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US Estimates 200,000 Soldiers Killed in Ukraine War

Ukraine war soldiers killed
A child in Ukraine mourns at the grave of her father killed in action. Credit: Twitter/Defence of Ukraine

Around two hundred thousand soldiers from both sides have been killed in the Ukraine war, Gen. Mark Milley, chairman of the US Joint Chiefs of Staff, estimated on Wednesday.

The most senior US general said that military casualties are evenly split between Ukraine and Russia with around one hundred thousand Russians and approximately the same number of Ukrainian soldiers killed.

Gen Milley, who serves as President Joe Biden’s most senior military adviser, said the scale of the casualties could convince both Moscow and Kyiv of the need to negotiate over the coming winter months, when fighting may slow due to freezing conditions.

“You’re looking at well over 100,000 Russian soldiers killed and wounded,” Gen. Milley said, according to Reuters. “Same thing probably on the Ukrainian side.”

Moscow’s last update in September said that just 5,937 troops had been killed since the start of the conflict, with Defence Minister Sergei Shoigu dismissing reports of a significantly higher death toll.

On Thursday, the General Staff of Ukraine’s Armed Forces claimed that 78,690 Russian soldiers were killed since the war began. The figure did not include wounded soldiers.

Ukraine war
Credit: Twitter/Defence of Ukraine

40,000 civilians were killed in the Ukraine war

Milley also estimated that about forty thousand Ukrainian civilians were killed as a result of the war.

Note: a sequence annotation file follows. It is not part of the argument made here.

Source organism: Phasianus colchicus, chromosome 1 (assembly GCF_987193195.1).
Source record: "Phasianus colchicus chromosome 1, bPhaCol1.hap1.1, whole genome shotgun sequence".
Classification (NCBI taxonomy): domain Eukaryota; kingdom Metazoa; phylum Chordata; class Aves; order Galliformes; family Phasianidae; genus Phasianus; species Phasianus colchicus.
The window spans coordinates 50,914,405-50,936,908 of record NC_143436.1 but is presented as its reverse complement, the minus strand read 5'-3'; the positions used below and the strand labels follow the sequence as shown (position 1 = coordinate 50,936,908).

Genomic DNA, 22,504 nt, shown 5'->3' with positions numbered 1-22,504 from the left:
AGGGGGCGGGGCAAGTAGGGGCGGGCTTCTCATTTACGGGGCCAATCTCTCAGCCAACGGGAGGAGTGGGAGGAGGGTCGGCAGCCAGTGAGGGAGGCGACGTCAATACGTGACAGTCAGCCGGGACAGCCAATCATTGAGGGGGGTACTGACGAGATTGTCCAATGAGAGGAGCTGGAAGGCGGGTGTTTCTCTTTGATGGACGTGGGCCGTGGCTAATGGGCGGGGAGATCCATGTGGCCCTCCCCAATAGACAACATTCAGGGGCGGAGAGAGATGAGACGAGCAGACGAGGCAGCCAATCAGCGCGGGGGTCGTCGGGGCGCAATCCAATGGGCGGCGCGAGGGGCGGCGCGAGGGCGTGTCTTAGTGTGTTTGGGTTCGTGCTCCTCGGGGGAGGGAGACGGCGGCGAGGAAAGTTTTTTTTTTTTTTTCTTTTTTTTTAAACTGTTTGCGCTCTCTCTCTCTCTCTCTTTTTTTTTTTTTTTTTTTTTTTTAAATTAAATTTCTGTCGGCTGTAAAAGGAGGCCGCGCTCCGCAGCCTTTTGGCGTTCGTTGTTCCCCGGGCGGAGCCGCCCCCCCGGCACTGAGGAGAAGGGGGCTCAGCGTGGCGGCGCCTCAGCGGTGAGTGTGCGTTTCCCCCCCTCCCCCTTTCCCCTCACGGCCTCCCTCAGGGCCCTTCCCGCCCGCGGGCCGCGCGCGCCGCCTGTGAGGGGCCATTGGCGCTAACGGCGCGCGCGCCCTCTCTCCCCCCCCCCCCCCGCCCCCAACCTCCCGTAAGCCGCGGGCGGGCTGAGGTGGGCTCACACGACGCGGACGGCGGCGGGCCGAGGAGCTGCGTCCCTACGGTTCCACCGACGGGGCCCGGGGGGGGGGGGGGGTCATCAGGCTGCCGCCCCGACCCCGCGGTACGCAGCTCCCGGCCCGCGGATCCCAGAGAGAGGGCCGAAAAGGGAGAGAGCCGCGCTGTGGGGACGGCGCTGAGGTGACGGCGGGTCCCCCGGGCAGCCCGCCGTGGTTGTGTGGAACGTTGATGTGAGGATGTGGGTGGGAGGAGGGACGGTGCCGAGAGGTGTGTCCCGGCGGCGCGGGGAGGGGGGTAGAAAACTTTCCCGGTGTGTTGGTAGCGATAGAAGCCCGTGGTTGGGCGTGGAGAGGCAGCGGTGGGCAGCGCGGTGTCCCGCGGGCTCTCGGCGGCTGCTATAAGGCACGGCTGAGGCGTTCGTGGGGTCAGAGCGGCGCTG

“There has been a tremendous amount of suffering, human suffering,” said Gen Milley. He also noted that between fifteen and thirty million refugees have been created since Russia launched its invasion on February 24th.

Amid mounting death tolls, Shoigu announced on Wednesday an order for Russian forces in Kherson to retreat across the Dneiper River.

Gen. Sergei Surovikin said in televised remarks alongside Shoigu that the “difficult decision” was made in order to “preserve the most important thing—the lives of our servicemen and, in general, the combat effectiveness of the group of troops.”

Gen. Milley said that while “initial indicators” suggested that a retreat had begun, he observed that Russia had amassed around twenty to thirty thousand troops in the city, and the withdrawal could take several weeks.

“They made the public announcement they’re doing it,” he said. “I believe they’re doing it in order to preserve their force to re-establish defensive lines south of the [Dnieper] River, but that remains to be seen.”

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